If we are all going to enjoy eternal life in the presence of God, we shall most assuredly enjoy it in the presence of one another. So get used to it! Years ago I realized this and have been using this little prayer, which I recommend to all: “May God so bless me that I may spend eternity with this person.” Now, with many of the Lord’s people this is a heartfelt and earnest prayer: I really enjoy your company and anticipate that eternity in your presence will never be tiresome. With others, I’m afraid it’s a bit of an attitude adjuster. The thing I hope for most is that all of saints may be saved — and I recognize a responsibility to work for that end. It does not mean that I accept every one, no matter how they behave. It means that I accept that every one of us has the potential to manifest God, and I will not give up on any of my brothers and sisters.

If we are to be the sons and daughters of God, it is fitting that now we should behave as God’s children toward one another. I do not mean by this, “Yeah, you need to behave toward me like God’s child.” I mean rather, how would God deal with the problems we see in one another? Does God give up? Does God consign His people to oblivion before the Day of Judgment?

It is all too easy to give up, to say things like “He’ll never change!” or, “You’re wasting your time!” or, “These people are a bunch of hypocrites.” It is easy and therefore an easy option on both sides of every disagreement, to say, “I’m absolutely right; you’re hopeless.” — and in so doing, to judge God’s people, to condemn those for whom Christ died. This is true whether it’s a disagreement with one brother, or several, with a whole ecclesia, or indeed with the brotherhood as a whole.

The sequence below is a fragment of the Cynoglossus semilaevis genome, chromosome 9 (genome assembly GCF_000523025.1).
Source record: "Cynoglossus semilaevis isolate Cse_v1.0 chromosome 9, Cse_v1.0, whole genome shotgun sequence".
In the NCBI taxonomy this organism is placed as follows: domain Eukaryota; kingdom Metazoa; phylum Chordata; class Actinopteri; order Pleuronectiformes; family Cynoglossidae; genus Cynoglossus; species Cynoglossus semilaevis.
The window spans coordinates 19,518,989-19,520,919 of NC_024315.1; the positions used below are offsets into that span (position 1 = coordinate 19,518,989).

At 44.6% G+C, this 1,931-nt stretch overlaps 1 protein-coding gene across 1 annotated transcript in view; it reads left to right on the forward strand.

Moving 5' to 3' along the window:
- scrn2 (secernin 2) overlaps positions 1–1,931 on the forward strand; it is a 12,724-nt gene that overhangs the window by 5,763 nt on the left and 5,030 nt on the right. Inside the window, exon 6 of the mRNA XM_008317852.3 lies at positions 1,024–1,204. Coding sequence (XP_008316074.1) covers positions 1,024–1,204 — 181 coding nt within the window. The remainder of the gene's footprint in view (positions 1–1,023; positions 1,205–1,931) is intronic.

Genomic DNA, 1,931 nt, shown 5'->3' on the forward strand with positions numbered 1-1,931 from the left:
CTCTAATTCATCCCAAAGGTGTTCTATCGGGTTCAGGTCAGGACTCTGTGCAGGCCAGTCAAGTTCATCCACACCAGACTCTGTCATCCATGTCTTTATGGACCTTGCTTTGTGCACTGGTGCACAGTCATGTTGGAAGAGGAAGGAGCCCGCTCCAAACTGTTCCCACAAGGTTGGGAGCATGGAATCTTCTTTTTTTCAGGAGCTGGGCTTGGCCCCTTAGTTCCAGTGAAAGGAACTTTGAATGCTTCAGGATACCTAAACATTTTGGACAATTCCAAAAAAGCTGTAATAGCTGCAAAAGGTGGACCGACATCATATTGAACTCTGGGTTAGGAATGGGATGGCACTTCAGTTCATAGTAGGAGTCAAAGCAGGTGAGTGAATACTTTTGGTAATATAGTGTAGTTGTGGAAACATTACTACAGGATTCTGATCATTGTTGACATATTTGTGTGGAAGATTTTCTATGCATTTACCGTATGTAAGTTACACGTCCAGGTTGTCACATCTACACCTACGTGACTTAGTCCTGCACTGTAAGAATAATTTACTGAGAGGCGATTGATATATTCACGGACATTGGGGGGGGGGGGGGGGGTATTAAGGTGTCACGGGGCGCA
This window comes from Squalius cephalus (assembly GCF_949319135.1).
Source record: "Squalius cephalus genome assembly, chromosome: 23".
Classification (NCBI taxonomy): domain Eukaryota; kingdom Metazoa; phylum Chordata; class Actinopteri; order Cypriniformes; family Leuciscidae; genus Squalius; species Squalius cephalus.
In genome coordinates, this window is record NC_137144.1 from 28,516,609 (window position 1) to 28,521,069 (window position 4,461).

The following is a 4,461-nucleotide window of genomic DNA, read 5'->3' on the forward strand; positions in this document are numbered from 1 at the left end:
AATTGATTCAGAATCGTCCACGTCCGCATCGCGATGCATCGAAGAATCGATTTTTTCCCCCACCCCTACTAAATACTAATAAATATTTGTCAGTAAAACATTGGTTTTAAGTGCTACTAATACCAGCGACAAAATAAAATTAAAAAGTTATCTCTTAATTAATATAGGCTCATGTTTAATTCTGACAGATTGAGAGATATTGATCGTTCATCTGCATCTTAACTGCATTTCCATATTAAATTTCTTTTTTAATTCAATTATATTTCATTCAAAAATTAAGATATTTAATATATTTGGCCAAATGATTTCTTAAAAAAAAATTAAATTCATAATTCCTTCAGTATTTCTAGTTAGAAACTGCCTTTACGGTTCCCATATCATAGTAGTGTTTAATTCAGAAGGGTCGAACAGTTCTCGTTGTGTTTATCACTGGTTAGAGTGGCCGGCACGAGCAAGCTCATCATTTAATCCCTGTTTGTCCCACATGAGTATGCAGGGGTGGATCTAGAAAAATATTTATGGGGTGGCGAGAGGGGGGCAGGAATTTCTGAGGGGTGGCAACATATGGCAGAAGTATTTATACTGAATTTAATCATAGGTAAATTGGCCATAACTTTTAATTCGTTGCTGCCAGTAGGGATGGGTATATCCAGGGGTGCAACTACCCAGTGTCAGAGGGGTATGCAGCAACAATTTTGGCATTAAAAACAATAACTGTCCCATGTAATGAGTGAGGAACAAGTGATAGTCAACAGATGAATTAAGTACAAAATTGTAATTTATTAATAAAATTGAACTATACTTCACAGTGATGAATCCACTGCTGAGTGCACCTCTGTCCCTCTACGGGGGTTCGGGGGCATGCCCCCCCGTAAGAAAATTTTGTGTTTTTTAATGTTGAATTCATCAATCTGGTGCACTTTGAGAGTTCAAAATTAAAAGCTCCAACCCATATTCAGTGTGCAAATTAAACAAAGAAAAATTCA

In the Bible, the idea of judgment is always associated with finality. These are blessed forever; these are rejected and outcast forever. The command, “judge not, lest ye be judged” means that kind of judgment. It cannot mean, “Don’t tell anyone he’s done wrong” because that is exactly what the Bible does every time we read it. It cannot mean, “Don’t require any one to repent of his sins” because that is the way of salvation. And, as the Proverb says, “reprove a wise man, and he will love you” (Prov 9:8). No, the command not to judge others means, don’t consign any one to damnation before the time, because that is the way God works with all of His creation. To judge someone then, is to give up on him. Brothers and sisters, none of us has any right to do this.

The Day of Judgment will come. And here is how the Lord Jesus describes it. “Inasmuch as ye have done it/not done it/to one of these my brethren…” (Matt 25:31-46). In prison? This does not mean only, one who was in prison unjustly; the Lord did not place any such limit on his mercy. Hungry, poor or afflicted? Often the pitiless will find reason for turning away, saying “he brought it on himself.” This is not the spirit we see in Christ. Christ may instruct, he may warn, he may even rebuke those who behave foolishly or wickedly. But he does not abandon them in their folly or in their wickedness. If this memorial means anything to us at all, it must remind us, as the apostle Paul noted — he who was formerly Saul of Tarsus — “while we were yet sinners, Christ died for us” (Rom 5:8).

Jim Seagoe (San Francisco Peninsula, CA)